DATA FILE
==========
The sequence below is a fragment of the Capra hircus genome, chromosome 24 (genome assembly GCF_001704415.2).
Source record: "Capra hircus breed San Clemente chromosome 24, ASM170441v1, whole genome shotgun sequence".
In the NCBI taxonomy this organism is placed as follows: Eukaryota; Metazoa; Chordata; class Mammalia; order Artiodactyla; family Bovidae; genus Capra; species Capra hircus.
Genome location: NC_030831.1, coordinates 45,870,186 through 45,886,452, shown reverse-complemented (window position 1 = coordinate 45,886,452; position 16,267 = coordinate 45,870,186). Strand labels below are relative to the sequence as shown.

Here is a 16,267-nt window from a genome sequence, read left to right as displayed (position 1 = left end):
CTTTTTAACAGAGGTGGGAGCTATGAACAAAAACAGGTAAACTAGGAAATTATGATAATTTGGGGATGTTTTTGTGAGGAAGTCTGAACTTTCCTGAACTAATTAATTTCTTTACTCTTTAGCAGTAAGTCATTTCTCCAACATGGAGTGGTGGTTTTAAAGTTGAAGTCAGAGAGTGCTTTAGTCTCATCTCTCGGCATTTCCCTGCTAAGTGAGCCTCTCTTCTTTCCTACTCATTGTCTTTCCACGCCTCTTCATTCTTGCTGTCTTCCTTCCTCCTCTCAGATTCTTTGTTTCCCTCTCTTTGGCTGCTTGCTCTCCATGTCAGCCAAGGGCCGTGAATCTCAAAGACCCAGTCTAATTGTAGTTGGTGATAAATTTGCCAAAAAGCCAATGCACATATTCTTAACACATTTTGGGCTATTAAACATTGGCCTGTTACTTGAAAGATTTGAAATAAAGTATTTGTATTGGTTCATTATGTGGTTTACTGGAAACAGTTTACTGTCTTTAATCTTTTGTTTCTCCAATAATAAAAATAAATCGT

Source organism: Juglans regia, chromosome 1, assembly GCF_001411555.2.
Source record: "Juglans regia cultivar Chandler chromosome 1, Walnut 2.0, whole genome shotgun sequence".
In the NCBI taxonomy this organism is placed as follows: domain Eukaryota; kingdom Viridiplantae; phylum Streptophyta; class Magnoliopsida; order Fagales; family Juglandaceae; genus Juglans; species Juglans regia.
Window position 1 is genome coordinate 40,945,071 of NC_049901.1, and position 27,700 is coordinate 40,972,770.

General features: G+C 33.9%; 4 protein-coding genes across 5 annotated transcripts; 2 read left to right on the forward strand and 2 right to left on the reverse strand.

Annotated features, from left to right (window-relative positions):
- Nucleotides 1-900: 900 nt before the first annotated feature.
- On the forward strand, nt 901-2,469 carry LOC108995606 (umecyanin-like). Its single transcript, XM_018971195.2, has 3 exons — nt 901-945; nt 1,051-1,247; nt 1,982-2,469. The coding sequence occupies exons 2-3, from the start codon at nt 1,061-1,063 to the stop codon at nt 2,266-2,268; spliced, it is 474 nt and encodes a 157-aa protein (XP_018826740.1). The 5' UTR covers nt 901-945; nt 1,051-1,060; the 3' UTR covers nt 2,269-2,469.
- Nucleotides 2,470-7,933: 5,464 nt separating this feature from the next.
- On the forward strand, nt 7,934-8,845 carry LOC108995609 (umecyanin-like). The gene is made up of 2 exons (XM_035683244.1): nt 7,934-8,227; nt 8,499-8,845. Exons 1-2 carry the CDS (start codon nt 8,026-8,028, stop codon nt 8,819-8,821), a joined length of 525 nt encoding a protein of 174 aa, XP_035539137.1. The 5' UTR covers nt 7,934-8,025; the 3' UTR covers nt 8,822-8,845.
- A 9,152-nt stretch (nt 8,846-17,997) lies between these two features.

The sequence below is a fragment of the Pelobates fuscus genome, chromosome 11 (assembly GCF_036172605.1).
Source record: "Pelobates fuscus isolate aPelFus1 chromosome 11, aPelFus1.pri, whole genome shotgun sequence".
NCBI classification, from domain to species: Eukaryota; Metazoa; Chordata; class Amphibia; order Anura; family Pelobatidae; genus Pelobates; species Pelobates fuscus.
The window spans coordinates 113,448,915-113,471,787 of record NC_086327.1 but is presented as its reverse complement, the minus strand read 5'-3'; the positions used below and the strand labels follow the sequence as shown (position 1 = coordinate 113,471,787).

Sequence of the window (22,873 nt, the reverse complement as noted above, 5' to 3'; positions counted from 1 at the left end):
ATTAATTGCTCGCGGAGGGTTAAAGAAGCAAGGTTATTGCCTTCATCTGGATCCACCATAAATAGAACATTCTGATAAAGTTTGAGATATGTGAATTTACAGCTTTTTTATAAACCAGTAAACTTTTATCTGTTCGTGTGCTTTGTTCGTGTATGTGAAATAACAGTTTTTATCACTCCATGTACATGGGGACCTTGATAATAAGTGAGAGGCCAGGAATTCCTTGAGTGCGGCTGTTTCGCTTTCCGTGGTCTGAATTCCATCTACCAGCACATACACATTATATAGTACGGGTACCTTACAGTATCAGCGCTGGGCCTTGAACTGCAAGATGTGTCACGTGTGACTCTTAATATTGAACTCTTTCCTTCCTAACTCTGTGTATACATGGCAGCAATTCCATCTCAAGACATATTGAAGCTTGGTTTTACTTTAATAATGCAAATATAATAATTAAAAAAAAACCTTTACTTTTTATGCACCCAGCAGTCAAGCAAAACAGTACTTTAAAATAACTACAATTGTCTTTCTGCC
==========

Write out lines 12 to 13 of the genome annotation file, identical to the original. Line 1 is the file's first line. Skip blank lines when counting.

Annotated features, from left to right (window-relative positions):
- Nucleotides 1-900: 900 nt before the first annotated feature.